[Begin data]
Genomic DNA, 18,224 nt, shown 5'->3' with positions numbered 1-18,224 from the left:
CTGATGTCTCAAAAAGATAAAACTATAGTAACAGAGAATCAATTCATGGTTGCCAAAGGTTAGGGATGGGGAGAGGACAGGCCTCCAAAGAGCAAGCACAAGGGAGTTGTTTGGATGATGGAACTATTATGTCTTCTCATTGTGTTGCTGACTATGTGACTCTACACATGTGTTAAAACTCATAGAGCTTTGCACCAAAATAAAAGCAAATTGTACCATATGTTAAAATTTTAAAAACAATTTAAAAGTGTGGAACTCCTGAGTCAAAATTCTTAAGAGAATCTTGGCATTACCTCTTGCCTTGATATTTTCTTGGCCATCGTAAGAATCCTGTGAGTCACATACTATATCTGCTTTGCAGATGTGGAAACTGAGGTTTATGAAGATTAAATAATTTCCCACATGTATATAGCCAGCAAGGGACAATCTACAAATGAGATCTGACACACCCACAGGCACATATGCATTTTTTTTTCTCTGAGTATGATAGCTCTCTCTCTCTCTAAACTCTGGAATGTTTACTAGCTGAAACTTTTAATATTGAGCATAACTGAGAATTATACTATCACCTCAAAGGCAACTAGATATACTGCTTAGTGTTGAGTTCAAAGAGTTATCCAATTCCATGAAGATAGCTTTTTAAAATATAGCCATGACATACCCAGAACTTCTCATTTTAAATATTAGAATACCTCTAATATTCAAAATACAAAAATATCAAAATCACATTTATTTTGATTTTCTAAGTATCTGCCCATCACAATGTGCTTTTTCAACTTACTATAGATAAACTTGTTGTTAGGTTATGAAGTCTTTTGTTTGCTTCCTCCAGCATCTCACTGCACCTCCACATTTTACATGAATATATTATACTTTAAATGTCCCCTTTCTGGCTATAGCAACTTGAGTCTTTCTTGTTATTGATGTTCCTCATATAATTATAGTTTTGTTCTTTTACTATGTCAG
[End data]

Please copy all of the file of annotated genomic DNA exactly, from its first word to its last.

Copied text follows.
Genomic DNA, 18,224 nt, shown 5'->3' with positions numbered 1-18,224 from the left:
CTGATGTCTCAAAAAGATAAAACTATAGTAACAGAGAATCAATTCATGGTTGCCAAAGGTTAGGGATGGGGAGAGGACAGGCCTCCAAAGAGCAAGCACAAGGGAGTTGTTTGGATGATGGAACTATTATGTCTTCTCATTGTGTTGCTGACTATGTGACTCTACACATGTGTTAAAACTCATAGAGCTTTGCACCAAAATAAAAGCAAATTGTACCATATGTTAAAATTTTAAAAACAATTTAAAAGTGTGGAACTCCTGAGTCAAAATTCTTAAGAGAATCTTGGCATTACCTCTTGCCTTGATATTTTCTTGGCCATCGTAAGAATCCTGTGAGTCACATACTATATCTGCTTTGCAGATGTGGAAACTGAGGTTTATGAAGATTAAATAATTTCCCACATGTATATAGCCAGCAAGGGACAATCTACAAATGAGATCTGACACACCCACAGGCACATATGCATTTTTTTTTCTCTGAGTATGATAGCTCTCTCTCTCTCTAAACTCTGGAATGTTTACTAGCTGAAACTTTTAATATTGAGCATAACTGAGAATTATACTATCACCTCAAAGGCAACTAGATATACTGCTTAGTGTTGAGTTCAAAGAGTTATCCAATTCCATGAAGATAGCTTTTTAAAATATAGCCATGACATACCCAGAACTTCTCATTTTAAATATTAGAATACCTCTAATATTCAAAATACAAAAATATCAAAATCACATTTATTTTGATTTTCTAAGTATCTGCCCATCACAATGTGCTTTTTCAACTTACTATAGATAAACTTGTTGTTAGGTTATGAAGTCTTTTGTTTGCTTCCTCCAGCATCTCACTGCACCTCCACATTTTACATGAATATATTATACTTTAAATGTCCCCTTTCTGGCTATAGCAACTTGAGTCTTTCTTGTTATTGATGTTCCTCATATAATTATAGTTTTGTTCTTTTACTATGTCAG